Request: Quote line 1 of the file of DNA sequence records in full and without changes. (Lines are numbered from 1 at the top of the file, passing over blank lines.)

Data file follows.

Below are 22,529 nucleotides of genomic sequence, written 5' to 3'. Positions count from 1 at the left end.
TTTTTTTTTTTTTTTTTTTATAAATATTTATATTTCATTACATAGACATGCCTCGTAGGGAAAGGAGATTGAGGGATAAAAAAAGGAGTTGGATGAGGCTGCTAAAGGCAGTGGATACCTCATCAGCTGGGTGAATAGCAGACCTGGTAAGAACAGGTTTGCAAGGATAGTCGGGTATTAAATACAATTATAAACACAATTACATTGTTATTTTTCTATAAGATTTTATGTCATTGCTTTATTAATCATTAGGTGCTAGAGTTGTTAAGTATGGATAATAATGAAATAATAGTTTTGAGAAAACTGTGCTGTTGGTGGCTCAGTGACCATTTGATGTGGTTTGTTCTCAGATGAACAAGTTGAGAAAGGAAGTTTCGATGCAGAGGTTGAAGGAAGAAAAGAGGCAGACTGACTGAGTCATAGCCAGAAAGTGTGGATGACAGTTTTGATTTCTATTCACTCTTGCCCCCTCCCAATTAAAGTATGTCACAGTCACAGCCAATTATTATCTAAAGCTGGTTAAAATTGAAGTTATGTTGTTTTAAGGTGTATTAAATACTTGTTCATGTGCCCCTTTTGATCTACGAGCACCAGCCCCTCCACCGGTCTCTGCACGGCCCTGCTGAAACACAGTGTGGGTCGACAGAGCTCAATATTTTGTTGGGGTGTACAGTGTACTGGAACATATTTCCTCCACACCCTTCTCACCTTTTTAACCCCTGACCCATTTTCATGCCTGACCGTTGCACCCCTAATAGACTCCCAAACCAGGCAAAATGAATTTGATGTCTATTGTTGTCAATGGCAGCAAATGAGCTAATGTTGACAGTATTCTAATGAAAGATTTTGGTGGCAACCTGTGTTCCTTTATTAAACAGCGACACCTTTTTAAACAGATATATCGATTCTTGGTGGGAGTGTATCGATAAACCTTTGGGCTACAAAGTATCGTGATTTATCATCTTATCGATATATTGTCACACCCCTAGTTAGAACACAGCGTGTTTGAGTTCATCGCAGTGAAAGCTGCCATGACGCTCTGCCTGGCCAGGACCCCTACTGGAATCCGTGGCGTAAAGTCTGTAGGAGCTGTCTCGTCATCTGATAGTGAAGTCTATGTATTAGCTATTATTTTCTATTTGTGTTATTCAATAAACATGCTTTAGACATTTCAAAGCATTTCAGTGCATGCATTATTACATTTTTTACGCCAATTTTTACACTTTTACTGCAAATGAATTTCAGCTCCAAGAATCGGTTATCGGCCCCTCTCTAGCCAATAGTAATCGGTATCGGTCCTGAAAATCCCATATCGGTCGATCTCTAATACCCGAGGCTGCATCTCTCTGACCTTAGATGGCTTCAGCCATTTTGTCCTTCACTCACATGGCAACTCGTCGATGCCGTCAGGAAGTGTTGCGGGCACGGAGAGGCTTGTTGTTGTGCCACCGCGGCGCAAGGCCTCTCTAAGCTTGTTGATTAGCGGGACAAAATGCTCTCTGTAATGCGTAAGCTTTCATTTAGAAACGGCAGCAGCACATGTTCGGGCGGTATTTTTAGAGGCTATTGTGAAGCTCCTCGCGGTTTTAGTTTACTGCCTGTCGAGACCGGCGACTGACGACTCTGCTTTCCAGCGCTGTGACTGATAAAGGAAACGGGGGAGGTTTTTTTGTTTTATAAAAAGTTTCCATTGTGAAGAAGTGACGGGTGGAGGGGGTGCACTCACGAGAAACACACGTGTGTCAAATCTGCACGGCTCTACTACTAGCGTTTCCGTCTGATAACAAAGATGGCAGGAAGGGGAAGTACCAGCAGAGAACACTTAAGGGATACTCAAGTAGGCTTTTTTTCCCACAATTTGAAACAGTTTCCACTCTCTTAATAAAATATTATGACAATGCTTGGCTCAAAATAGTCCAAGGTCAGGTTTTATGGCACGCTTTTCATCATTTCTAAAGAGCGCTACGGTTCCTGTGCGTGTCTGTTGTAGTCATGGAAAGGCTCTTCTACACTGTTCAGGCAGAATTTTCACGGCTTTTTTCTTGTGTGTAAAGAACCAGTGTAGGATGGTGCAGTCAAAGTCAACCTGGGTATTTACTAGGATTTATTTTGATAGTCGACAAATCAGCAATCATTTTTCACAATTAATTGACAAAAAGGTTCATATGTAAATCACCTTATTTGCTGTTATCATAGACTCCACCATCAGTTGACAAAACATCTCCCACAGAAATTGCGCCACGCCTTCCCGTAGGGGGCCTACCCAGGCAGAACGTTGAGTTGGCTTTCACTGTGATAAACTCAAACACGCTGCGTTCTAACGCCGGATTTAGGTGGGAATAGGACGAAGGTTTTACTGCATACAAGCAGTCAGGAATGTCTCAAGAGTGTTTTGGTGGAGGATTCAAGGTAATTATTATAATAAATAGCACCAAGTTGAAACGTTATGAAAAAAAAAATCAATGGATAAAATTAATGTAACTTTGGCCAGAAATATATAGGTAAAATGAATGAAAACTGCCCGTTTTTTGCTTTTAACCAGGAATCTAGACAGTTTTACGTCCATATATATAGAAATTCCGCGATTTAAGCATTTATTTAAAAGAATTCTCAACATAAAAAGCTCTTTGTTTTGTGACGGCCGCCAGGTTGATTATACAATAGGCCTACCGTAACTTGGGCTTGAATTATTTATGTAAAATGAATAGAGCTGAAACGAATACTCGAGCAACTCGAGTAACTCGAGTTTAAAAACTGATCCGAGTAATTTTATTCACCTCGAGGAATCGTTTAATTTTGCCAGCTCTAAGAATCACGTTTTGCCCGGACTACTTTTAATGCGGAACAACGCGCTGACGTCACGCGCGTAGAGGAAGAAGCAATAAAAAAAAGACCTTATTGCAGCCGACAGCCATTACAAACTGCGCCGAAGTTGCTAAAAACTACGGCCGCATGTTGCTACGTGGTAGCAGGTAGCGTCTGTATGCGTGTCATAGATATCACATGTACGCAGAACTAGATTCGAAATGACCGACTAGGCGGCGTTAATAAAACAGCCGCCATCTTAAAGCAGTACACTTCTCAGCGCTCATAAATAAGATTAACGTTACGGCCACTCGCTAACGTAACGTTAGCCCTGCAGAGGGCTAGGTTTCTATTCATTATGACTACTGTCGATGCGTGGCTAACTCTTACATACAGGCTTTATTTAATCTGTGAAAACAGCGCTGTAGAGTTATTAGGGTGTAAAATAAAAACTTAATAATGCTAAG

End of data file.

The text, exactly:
Below are 22,529 nucleotides of genomic sequence, written 5' to 3'. Positions count from 1 at the left end.